June 22, 2001The Bush administration's vision of an electronic government is far from becoming reality, Office of Management and Budget Director Mitch Daniels said Thursday before the House Government Reform Committee. The hearing focused on agency progress toward reaching the mandates set out in the 1998 Government Paperwork Elimination Act (GPEA). GPEA requires that agencies put their forms online by Oct. 21, 2003. Daniels said close to 6,000 forms covered by GPEA do not yet have electronic counterparts. "A great deal more needs to be done in order to expand the potential of the Internet to fulfill the President's vision of a 'citizen-centered' government that transforms each agency's Web presence," said Daniels. GPEA is also the chief law supporting efforts to modernize business processes and information technology systems. "Too many agencies are spending hundreds of millions of dollars maintaining outdated computer systems," said committee chairman Dan Burton, R-Ind. "Too many agencies are saddled with computer systems that can't talk to one another. And too many agencies haven't had the vision to break out of the old way of doing things," he said. Agencies were required to submit their plans for meeting GPEA requirements to the Office of Management and Budget in October 2000. The results were varied, Burton said. The Treasury Department laid out a clear strategic plan that demonstrated high-level support. But Burton lambasted the Defense Department for providing OMB with incomplete information that lacked evidence of strategic planning. The Social Security Administration and the Department of Veterans Affairs "are bogged down with outdated information systems and paper files," Burton said, indicating that agencies must think beyond GPEA and make strategic IT investments. Burton used the U.S. Mint's enterprise resource planning system as an example of a government 'best practice.' Daniels said that agencies such as the Environmental Protection Agency and the Department of Housing and Urban Development have solid plans for meeting GPEA requirements. They have been most effective when matching GPEA objectives with the goals of their IT capital planning process and information architecture, he said. He named the Departments of Health and Human Services, Defense and Justice as agencies whose GPEA plans are lackluster. Daniels said eliminating unnecessary transactions was a top priority for the federal government. "We must uncover duplicative reporting requirements and areas where programs can share the information they collect," he said.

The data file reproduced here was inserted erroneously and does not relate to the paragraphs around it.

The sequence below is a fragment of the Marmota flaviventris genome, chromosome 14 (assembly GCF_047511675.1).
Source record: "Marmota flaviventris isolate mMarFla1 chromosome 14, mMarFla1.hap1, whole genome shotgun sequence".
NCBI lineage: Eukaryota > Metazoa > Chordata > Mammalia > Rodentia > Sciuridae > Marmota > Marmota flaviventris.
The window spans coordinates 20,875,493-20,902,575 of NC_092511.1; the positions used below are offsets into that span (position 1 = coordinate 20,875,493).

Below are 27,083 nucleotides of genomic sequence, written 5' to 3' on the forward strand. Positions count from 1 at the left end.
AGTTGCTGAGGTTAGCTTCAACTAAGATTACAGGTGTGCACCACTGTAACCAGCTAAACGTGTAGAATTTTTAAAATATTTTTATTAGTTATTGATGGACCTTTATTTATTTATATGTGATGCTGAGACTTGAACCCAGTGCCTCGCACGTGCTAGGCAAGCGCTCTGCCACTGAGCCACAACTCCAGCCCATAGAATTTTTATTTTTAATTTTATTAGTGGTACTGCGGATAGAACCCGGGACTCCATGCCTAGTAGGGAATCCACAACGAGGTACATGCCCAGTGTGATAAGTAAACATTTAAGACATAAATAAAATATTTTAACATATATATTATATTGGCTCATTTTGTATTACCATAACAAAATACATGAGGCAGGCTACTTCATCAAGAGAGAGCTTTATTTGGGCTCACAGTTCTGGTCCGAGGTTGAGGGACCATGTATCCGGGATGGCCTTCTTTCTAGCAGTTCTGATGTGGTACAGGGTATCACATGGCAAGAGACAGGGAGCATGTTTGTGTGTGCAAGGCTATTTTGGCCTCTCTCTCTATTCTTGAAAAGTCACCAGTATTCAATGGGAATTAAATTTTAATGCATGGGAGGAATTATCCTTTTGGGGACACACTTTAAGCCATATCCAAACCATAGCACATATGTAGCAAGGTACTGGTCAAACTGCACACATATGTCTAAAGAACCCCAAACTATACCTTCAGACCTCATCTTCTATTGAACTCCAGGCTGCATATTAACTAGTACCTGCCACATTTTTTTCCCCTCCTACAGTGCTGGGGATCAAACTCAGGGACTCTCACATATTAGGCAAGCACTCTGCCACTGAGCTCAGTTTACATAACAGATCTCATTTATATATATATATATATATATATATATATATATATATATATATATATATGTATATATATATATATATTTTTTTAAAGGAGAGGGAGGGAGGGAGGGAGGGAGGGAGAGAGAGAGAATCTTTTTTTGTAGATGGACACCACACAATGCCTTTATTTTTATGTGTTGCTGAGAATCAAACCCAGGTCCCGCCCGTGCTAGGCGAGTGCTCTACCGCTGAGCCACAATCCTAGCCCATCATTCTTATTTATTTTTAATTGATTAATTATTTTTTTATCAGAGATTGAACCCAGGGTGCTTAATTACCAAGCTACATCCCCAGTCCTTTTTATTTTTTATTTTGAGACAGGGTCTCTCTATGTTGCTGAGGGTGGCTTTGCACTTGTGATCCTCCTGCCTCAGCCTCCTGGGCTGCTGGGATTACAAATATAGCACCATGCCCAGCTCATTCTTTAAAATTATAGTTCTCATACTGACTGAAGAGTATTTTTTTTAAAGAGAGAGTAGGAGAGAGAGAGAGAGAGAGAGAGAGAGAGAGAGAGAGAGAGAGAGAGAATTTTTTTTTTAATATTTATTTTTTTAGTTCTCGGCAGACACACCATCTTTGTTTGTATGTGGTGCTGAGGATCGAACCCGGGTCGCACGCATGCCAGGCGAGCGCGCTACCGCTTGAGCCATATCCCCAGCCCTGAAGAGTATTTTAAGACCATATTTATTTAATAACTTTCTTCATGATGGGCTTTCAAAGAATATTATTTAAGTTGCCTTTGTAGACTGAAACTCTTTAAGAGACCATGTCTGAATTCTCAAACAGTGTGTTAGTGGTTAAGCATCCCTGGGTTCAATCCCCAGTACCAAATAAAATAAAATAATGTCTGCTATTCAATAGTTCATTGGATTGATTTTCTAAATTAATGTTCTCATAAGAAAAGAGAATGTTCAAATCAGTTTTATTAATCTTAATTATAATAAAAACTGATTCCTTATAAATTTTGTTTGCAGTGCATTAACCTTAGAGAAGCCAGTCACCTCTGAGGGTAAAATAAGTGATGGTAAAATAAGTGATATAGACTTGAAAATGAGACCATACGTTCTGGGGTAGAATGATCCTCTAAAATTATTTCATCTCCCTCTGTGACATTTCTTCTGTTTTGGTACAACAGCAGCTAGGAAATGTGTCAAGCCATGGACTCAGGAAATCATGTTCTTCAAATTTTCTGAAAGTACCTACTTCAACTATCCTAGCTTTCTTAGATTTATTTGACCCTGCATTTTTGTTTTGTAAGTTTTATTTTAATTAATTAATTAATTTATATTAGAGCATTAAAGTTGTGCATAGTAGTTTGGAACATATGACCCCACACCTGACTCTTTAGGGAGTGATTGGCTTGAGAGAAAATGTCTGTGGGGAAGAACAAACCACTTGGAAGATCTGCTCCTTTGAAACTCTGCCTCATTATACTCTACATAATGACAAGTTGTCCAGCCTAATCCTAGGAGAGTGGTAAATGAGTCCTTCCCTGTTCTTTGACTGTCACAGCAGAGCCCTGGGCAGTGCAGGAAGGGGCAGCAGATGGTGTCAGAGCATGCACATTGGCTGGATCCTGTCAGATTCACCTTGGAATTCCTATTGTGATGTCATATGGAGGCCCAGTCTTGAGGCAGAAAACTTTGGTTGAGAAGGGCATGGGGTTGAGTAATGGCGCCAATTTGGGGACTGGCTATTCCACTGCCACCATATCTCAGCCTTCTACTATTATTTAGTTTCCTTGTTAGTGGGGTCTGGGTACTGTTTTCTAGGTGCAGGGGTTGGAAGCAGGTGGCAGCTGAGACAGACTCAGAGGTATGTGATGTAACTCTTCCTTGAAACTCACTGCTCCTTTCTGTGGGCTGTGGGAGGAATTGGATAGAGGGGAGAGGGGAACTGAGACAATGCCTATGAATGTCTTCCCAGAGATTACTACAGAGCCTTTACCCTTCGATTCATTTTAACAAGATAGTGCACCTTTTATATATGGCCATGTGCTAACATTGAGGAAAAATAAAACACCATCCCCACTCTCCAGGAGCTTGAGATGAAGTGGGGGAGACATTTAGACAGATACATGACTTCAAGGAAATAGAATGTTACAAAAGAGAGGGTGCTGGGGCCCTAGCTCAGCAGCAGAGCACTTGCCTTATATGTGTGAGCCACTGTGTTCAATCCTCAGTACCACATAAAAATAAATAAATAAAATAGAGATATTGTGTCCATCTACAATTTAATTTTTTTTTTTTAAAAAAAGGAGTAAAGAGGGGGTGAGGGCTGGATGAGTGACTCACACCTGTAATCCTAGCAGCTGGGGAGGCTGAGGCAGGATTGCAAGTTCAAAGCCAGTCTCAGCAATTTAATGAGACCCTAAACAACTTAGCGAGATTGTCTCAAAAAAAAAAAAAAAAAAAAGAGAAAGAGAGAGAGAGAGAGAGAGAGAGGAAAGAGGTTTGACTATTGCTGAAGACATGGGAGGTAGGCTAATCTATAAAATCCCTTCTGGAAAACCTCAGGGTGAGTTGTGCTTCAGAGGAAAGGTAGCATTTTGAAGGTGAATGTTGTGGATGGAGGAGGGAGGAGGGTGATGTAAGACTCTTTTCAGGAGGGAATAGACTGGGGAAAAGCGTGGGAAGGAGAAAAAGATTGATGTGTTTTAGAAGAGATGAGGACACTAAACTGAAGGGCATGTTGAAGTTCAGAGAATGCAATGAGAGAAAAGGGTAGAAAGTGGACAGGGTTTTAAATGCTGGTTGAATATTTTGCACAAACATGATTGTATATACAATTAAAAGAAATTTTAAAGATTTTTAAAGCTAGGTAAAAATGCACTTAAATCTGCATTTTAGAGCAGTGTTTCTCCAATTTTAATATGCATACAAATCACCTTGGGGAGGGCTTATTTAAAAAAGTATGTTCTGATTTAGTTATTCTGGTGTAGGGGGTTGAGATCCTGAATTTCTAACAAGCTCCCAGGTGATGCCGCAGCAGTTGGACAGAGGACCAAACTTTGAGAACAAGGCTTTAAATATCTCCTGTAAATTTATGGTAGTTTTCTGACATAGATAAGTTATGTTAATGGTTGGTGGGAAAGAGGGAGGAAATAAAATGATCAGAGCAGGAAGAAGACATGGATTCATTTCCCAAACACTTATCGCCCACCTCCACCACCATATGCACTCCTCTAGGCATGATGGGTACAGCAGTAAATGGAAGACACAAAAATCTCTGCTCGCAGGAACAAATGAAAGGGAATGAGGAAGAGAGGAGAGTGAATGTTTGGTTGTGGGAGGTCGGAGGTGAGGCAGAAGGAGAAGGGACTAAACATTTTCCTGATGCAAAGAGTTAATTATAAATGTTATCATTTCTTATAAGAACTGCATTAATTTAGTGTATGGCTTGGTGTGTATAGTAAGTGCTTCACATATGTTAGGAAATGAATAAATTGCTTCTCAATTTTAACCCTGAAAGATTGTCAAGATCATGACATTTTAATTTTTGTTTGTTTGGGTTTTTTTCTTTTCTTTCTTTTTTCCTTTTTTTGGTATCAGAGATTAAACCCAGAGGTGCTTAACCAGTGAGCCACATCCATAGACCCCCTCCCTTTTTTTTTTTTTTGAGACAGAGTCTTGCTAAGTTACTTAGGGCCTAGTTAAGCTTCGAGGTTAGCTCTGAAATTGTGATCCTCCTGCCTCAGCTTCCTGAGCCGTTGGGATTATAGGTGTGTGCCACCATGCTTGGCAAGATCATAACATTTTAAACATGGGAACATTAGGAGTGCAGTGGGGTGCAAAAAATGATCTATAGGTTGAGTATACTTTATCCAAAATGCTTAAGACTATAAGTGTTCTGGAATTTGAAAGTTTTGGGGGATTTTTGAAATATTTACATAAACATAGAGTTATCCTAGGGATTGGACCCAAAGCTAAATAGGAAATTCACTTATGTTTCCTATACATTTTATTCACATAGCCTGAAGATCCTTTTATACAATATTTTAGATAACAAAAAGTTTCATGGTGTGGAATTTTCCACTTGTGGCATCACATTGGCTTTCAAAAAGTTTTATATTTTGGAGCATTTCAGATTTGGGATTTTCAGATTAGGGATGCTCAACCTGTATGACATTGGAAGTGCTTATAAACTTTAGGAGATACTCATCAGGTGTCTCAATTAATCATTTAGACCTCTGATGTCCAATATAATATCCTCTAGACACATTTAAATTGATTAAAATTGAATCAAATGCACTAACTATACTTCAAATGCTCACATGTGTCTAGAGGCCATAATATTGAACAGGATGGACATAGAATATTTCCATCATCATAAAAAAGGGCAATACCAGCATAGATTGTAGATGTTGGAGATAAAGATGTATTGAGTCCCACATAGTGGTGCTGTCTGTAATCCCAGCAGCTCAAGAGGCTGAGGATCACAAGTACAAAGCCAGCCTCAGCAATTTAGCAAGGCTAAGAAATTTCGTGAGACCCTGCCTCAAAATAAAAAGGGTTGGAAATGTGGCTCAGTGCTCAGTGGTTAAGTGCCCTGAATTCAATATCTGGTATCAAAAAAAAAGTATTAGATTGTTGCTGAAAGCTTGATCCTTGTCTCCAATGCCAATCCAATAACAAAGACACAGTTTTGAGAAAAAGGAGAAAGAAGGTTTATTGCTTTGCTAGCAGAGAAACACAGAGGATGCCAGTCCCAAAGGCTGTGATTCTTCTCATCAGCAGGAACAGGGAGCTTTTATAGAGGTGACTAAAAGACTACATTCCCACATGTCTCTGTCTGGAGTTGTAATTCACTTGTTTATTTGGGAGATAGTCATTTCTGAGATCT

June 22, 2001